Sarasota Child Support Lawyers
According to the State of Florida, every child is entitled to a healthy life in which all of their basic needs are fully met. Divorcing spouses or separating partners that have children together must enact a child support plan to fulfill all financial needs of any involved children. Through the payment of child support, a Florida court of law ensures that the child has everything that he or she needs to adequately develop and succeed in life. If you are dealing with a child support case or would like to discuss options for modifying or enforcing an existing support order, contact a child support attorney in Sarasota, FL, at Tobaygo law. Our family law firm has extensive experience in child support cases which involve support determination, petition for modification, enforcement and determination of support, supplemental petition for modification of support, enforcing support and ending support upon the child's emancipation.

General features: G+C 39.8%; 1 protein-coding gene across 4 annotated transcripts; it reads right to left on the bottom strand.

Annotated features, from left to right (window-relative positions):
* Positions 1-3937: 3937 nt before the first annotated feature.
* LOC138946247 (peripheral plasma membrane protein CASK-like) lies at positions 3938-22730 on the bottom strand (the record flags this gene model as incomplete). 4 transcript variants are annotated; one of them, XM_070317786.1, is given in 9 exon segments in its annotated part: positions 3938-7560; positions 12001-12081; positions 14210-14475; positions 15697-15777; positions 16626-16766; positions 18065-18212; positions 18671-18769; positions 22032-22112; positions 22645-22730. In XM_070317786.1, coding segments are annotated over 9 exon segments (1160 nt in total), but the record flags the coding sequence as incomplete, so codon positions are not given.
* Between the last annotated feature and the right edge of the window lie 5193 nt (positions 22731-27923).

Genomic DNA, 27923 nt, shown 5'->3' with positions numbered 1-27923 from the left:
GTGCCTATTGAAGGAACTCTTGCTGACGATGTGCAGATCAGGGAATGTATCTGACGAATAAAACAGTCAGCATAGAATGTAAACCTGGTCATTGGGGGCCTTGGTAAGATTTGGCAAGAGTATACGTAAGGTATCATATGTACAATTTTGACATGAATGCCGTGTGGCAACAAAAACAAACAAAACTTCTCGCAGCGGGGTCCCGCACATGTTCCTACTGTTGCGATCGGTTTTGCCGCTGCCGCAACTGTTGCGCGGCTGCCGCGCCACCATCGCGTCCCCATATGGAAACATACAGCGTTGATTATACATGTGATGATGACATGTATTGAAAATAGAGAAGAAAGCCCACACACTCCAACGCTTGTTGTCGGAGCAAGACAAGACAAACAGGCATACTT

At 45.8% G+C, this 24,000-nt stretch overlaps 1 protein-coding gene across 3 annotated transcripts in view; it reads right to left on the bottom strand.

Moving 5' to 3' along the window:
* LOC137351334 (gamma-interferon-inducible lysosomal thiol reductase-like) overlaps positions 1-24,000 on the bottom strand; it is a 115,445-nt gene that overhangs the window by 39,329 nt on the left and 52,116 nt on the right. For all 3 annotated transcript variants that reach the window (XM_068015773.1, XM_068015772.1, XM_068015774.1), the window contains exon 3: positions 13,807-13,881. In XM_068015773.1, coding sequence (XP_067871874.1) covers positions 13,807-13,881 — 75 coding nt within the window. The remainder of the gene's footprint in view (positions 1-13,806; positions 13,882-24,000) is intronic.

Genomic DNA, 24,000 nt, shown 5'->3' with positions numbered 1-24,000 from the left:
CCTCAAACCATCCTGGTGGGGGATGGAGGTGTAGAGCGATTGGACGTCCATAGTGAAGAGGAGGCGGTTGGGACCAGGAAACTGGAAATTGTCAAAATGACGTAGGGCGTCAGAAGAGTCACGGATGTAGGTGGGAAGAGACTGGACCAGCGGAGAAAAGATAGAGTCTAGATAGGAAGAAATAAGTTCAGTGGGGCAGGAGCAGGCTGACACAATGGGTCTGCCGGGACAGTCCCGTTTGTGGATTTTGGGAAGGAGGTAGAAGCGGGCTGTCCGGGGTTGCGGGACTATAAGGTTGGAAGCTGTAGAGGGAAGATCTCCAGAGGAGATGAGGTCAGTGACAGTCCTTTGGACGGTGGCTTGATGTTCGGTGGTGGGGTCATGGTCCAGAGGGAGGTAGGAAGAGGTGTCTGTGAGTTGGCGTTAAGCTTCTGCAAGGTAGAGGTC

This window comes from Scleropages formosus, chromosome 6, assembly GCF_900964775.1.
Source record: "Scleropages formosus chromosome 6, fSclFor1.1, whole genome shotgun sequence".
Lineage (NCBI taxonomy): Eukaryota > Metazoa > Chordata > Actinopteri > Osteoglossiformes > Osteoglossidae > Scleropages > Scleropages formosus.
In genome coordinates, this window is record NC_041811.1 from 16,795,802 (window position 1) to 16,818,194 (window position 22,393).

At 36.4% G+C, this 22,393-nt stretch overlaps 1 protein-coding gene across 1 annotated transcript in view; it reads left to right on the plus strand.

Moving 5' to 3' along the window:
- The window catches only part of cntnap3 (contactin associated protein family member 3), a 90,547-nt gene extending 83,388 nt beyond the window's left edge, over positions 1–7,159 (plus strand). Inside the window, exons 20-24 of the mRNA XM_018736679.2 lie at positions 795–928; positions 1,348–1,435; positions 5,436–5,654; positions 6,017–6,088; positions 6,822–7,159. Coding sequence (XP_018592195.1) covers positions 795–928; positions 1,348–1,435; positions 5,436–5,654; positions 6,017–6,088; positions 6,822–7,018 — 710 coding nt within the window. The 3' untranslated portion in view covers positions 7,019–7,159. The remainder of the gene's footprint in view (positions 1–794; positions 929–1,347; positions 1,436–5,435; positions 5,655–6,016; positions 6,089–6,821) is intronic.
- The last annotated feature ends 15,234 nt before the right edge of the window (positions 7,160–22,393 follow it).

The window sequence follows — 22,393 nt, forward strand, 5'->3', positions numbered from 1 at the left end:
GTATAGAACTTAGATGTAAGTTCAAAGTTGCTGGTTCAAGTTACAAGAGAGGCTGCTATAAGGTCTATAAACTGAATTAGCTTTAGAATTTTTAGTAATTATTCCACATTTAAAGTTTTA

What Is Child Support?
Child support is comprised of court-mandated payments from one parent or custodian to another parent or custodian for the purpose of ensuring the fulfillment of financial support for a child or multiple children. The payments are intended to cover a wide range of child-related needs, which include but are not limited to housing, clothing, food, education, and health insurance. Child-related expenses may also include daycare and extra-curricular activities. A Sarasota divorce lawyer provides comprehensive counsel to help parents determine a child support arrangement that best accommodates the child’s requirements, with consideration to the financial circumstances of both the custodial and noncustodial parents.